Bereavementby Judy Carole
- How do I respond if a family member of one of my key staff dies?
- How do I deal with the sudden death of a member of staff?
- A member of staff is returning to work after bereavement. No-one knows how to behave towards her.
1. How do I respond if a family member of one of my key staff dies?
- It is crucial that you react to the news of the death rather than the amount of work on that member of staff’s desk.
- State that you are extremely sorry to hear this news.
- Suggest that he/she contact you when they have had time to digest the news.
- Immediately acknowledge the death by sending a note or flowers from management and co-workers.
- A colleague at the funeral can demonstrate support.
- Ask them to let you know the date and time of the funeral and arrange for flowers to be sent.
- Notify their deputy or co-worker and arrange a meeting to decide how to cover that person’s workload for an initial two-week period.
- Have an emergency plan for an additional month. You may not need it, but it’s better to be prepared than scramble to find a solution at the last minute.
2. How do I deal with the sudden death of a member of staff?
If the death did not occur in the workplace, it is important to inform people as soon as possible.
- Locate the people closest to him/her – if possible, before they come to work. Do not pass on the news by text.
- If you can’t reach them, have someone wait in the entrance of the building for their arrival.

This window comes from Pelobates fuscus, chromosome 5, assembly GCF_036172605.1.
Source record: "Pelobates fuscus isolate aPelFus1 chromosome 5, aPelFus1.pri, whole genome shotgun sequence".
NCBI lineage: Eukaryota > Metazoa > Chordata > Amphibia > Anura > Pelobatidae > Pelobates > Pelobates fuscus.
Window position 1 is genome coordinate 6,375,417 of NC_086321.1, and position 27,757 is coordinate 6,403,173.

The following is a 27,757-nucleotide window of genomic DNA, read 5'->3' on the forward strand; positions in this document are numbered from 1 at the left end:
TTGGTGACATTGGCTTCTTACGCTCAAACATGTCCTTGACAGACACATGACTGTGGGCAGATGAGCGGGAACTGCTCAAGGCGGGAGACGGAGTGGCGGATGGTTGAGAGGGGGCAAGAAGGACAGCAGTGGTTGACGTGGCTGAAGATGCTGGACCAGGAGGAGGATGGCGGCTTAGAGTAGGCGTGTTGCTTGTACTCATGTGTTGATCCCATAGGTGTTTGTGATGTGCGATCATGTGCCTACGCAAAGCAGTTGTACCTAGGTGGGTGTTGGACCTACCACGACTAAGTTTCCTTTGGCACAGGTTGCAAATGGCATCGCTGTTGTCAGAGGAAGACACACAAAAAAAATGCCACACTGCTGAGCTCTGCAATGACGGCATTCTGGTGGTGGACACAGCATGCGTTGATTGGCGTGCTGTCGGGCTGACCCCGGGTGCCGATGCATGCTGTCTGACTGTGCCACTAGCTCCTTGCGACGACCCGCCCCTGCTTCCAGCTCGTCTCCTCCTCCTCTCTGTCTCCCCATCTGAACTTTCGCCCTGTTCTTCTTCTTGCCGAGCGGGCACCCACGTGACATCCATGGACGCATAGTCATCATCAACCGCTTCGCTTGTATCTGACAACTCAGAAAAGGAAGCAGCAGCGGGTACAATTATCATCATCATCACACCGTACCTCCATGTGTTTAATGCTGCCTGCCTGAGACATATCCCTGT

- Give them as much information about the circumstances of the death as possible, to prevent speculation and confusion.
- Contact the HR department and request a named contact to act as a connection between the family and the workplace (this can also be you).
- Request that they give you a contact number for a bereavement counsellor in case of need.
- If you are not acting as a connection between family and workplace, request to be kept up to date on next-of-kin wishes, funeral date and time.
- Arrange to have extraordinary meeting for all relevant staff at the first reasonable opportunity during that day, to share emotions and see if anyone’s grief is going to impact on the workplace (see grief).
- Schedule a meeting to decide how to cover that person’s workload for an initial two-week period on a temporary basis, to give you breathing space to decide a longer-term solution.
3. A member of staff is returning to work after bereavement. No one knows how to behave towards her*.
Saying nothing is not an option. It will only make that person feel more isolated at a time when they need the most support.
- If possible, arrange a lunch with co-workers before she returns to work.
- If that is not possible, nominate someone to greet her as she comes in.
- Put flowers, a note or both on her desk to welcome her back.
- If possible, arrange for her to lunch with co-workers on her first day.
*I have used the female pronoun deliberately, in spite of the risk of being accused of sex discrimination. This is one of the areas in which men and women differ greatly. Men will not usually agonise over easing the transition of a bereaved male work colleague back into the workplace.